#Refugees make positive contributions in economics, national security & community strength. Sustain US refugee resettlement program.  

RACC helpfully shared the handles of Colorado politicians, saying, “Let’s tweet @realDonaldTrump @WhiteHouse and our Senators @SenCoryGardner @SenBennetCO and your Representatives.”

The rally at the Denver capitol on World Refugee Day 2017. PC: Katelyn Skye Bennett

The rally at the Denver capitol on World Refugee Day 2017. PC: Katelyn Skye Bennett

Political action is surprisingly easy with media today. It’s something every American, even minors, can do. Get on your knees and pray and then pick up your cell phone. Together we can make our voice heard this September.

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That moment when you forget you have chronic pain

 

Two of my friends are marrying each other in a few weeks, and they are planning a boat trip the day before the wedding. I was talking to one of them about it, asking how to RSVP, and he said he was not sure if I would be able to participate in the day trip due to my back, since the activities involve hiking.

My friend was very considerate and left the options open to what I thought I could handle, but he remembered what I forgot: that I have chronic pain that affects my daily life.

I forgot this because the boat trip sounded fun. I forgot this because I am a socially active person. I forgot this because I am relatively physically active as well. I forgot this because I was feeling strong during that conversation.

Chronic pain and illnesses are odd in that they do not always manifest themselves. I can go a week carrying my guitar on my back and walking to the library, dancing around the house, and lifting babies so they can “fly.” I will have discomfort and pain in this time, will potentially take some ibuprofen to ward off the stronger pain I feel coming, and will certainly require several massages to keep going in this time, but I will still feel relatively strong.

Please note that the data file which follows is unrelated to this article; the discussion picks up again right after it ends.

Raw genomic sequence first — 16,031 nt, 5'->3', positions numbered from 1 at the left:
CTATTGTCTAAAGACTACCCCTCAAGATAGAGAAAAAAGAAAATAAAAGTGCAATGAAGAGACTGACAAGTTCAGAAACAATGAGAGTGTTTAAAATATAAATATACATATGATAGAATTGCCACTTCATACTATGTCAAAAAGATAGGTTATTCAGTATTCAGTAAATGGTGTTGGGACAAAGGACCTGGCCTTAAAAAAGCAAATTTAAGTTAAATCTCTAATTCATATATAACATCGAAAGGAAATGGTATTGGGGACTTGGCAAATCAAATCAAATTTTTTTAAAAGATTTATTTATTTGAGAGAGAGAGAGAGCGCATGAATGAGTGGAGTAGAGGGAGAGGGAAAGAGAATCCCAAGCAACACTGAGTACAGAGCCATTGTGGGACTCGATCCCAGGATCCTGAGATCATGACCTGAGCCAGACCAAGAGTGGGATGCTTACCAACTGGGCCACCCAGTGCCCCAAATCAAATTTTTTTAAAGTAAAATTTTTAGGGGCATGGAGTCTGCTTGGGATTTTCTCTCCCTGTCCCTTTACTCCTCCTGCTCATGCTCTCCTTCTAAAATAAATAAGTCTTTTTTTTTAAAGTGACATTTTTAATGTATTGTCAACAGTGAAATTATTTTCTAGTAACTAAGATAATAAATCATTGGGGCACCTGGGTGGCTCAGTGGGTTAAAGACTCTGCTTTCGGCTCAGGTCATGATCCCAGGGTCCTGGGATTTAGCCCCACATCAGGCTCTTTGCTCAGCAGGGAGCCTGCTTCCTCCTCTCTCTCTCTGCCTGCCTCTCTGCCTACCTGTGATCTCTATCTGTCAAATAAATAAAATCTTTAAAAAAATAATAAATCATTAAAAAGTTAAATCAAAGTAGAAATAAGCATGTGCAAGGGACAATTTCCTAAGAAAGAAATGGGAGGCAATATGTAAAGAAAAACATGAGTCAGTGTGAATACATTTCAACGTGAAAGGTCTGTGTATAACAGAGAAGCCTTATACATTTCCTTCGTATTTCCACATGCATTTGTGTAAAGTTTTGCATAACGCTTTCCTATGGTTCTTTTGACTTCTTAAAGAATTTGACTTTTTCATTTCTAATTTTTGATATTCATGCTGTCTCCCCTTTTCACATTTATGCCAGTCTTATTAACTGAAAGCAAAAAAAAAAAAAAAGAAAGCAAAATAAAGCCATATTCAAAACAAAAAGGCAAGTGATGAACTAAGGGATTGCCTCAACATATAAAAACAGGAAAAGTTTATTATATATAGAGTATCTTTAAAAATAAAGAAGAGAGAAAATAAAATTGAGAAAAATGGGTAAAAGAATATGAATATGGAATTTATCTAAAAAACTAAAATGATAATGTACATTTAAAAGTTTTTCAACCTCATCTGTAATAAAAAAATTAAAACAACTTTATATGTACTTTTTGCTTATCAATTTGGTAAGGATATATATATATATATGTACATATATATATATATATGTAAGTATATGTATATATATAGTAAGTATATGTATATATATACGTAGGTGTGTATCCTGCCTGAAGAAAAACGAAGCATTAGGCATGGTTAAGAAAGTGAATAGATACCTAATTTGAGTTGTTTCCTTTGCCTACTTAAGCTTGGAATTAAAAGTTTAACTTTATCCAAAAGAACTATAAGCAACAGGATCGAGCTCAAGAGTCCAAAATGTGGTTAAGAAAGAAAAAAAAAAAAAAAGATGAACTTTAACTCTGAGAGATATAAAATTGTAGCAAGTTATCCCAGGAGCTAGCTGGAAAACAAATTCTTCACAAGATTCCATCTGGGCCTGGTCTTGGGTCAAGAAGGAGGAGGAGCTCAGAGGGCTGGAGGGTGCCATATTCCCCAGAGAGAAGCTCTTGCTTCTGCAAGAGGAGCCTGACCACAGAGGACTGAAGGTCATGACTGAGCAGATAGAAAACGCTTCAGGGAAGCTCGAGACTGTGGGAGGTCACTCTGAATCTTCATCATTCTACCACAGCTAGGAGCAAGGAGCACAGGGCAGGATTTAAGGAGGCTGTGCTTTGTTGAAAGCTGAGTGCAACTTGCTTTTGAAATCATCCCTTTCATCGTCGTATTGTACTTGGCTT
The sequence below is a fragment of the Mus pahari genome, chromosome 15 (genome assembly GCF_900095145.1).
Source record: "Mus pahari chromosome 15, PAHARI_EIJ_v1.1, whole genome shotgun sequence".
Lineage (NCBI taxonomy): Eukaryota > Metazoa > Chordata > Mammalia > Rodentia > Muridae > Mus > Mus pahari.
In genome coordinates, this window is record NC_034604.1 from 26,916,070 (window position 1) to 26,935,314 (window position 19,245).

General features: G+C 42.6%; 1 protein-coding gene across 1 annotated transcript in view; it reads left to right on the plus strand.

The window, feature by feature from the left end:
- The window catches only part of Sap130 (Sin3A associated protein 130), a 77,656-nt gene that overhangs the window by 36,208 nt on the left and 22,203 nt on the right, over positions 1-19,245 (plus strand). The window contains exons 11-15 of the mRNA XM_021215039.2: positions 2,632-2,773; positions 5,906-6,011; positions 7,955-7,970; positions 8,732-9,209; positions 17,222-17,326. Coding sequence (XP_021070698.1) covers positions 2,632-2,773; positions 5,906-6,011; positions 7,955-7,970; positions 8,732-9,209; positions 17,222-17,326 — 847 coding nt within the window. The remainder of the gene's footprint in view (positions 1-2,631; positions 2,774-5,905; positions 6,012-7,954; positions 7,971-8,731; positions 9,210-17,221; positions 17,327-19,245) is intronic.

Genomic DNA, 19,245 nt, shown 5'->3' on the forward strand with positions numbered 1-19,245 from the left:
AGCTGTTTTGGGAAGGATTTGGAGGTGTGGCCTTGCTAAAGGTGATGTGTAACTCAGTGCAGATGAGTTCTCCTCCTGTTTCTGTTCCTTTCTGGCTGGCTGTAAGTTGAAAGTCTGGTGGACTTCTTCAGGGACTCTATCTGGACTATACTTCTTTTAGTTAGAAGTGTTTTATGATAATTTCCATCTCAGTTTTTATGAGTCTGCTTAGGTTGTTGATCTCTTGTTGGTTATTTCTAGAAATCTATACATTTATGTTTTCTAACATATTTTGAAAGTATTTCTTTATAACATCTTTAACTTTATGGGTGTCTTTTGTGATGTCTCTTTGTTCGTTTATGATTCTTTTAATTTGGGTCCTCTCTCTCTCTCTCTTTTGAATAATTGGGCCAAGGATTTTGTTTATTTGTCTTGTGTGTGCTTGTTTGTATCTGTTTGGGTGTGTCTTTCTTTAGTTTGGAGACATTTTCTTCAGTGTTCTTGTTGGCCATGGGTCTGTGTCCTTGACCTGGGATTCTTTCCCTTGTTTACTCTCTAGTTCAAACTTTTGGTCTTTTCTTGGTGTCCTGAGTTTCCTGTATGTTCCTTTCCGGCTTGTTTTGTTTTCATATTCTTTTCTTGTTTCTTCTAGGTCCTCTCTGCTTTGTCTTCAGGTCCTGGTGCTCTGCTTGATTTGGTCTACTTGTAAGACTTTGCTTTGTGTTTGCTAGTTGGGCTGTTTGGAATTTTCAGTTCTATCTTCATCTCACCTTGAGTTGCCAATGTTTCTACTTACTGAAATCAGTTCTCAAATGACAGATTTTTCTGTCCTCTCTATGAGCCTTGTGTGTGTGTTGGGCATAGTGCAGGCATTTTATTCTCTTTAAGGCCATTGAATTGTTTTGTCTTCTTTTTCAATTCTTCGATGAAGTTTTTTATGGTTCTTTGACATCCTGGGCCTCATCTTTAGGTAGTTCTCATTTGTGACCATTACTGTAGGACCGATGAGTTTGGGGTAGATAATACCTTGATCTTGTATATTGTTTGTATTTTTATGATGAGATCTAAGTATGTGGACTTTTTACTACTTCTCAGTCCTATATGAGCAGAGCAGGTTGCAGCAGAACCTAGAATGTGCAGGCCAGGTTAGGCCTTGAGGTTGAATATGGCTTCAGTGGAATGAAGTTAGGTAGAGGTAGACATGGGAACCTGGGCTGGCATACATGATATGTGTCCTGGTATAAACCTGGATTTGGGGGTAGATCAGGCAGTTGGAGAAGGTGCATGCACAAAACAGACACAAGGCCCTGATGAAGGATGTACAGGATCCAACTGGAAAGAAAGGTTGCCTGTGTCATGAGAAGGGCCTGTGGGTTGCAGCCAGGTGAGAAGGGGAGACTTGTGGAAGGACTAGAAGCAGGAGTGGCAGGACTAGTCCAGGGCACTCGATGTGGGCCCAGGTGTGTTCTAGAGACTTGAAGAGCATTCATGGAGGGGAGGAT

(My definition of feeling strong means being able to walk without having to think about it.)

But then I will have a breakdown. The pain will grow too strong, and an inexplicable weakness will overcome me. Tears will come, my limbs will go weak, and I will lie on a couch or the floor and have to talk to myself again and again and again in order to sit up or move my legs.

“Okay Skye, you’re okay. You’re okay. Move your leg. Move it. MOVE YOUR LEG. Come on, Skye, sit up. Oops, you’re not moving. Why aren’t you moving, Skye? Silly. There you go. Try again. Good, okay, let’s sit up now.”

Sometimes I will be strong in the morning and have a breakdown at night.

Sometimes I will have a totally strong day.

Sometimes I will have a totally bad day.

Breakdowns tend to happen once a week, on weekends, on Sundays. (The devil still cannot stop my worship to the one true God and my Healer.) However, I cannot predict when I will have a good or bad day.

I asked my soon-to-be-wed friend to pray for me to have strength during the entire wedding weekend. I told him I would plan to go on the boat trip but would cancel that day if need be. I absolutely love hiking, so I really want to go.

And who knows? Maybe the Lord will heal me by then. It has been seven years of pain so far. I think it is about time to enter a year of Jubilee and be rid of this pain. Don’t you?